At Your Service: July 9, 2008

Sometimes life sucks. When we need a vacuum cleaner, it’s a good thing. When we are having a run of bad luck, it is best to leave it alone lest it become a self-fulfilling prophecy. Focusing on what is not working creates a situation that is bound to continue.
Take for example the owner of a small eatery. He constantly complains that he doesn’t have enough business. The competition is stealing his customers away. His waitress agrees. I can hear them in the kitchen grousing about the problem. I am standing by the door, following the instructions on the sign – waiting to be seated. It will be several minutes before the cook says, “I think someone is out there,” and another couple before they believe him. By then, I am gone.
I didn’t take it personally when they walked out of the dining section of the restaurant just as I was walking in. They had their backs to the door and didn’t see me enter. There was no bell on the door to alert them to incoming customers, nor is there a mirror in the kitchen reflecting the dining area so they can tell they are not alone. I coughed a couple of times and even said, “Hello.” But, they were busy. I hope they take it personally that I was walking out as they returned.
It was not the first time this had happened here. I was giving them a second chance because I was hungry and they were the closest place to where my meeting let out. I stopped there despite the fact that I had recently been told that the service was bad; a confirmation of my own prior experience. It is the last time I will make that particular mistake.
When you want customers to feel welcome and come to your establishment, someone is on hand to greet them. When no one is there, it sends the message that you don’t care whether they come or not; and they will not come.
These are tough times. The price of gas is making it harder for people to make ends meet and they are watching their dollars and cents much more closely. Shopkeepers are feeling the pinch as their own costs are rising and they are forced to raise prices and cut their profit margins. Anyone wanting to hear about the problem can turn on the TV; they don’t go shopping to hear about it.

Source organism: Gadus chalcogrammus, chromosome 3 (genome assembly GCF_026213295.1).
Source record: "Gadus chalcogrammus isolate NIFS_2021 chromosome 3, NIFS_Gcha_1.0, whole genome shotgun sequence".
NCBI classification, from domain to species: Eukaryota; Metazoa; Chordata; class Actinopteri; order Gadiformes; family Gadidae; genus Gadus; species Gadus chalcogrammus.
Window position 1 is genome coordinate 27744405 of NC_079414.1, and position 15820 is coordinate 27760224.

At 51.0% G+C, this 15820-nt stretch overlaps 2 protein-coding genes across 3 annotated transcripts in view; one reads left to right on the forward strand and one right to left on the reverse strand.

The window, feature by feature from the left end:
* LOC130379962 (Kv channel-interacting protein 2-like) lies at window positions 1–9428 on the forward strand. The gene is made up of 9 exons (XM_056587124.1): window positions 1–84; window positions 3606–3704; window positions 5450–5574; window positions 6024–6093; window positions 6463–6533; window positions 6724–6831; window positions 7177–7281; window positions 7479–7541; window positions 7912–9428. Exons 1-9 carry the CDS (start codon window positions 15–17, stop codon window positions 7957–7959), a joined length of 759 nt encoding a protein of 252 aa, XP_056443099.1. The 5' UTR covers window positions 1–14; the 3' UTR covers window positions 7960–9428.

No matter how tough it is for you, keep it to yourself. Your customers are there to get something they need and want to feel good about the money they are spending. Sharing your problems does nothing to make them feel better. Misery may love company, but it is not conducive to growing sales.
When you are concerned about your business’ ability to withstand the pinch, deal with the problem by talking to your suppliers to get the best price on merchandise. Talk to your accountant about what items you can write off or offer at a deep discount. Have a big sale and sell off what remains from last season’s stock. Use the down time to train your employees on ways they can be more helpful to the customers you do have. Invest in advertising that sends the message that yours is the place for the best deal. Do whatever you have to to attract people to your business and encourage the impulse buy on the merchandise you cannot discount.
When business sucks, pull out the vacuum cleaner and give it a spin around the store. Brighten up the place so that when customers come there will be no dust on the shelves. Lighten up your mood and focus on things you can do to improve your business. Whatever else you do, give your customers a break from your troubles; they have their own.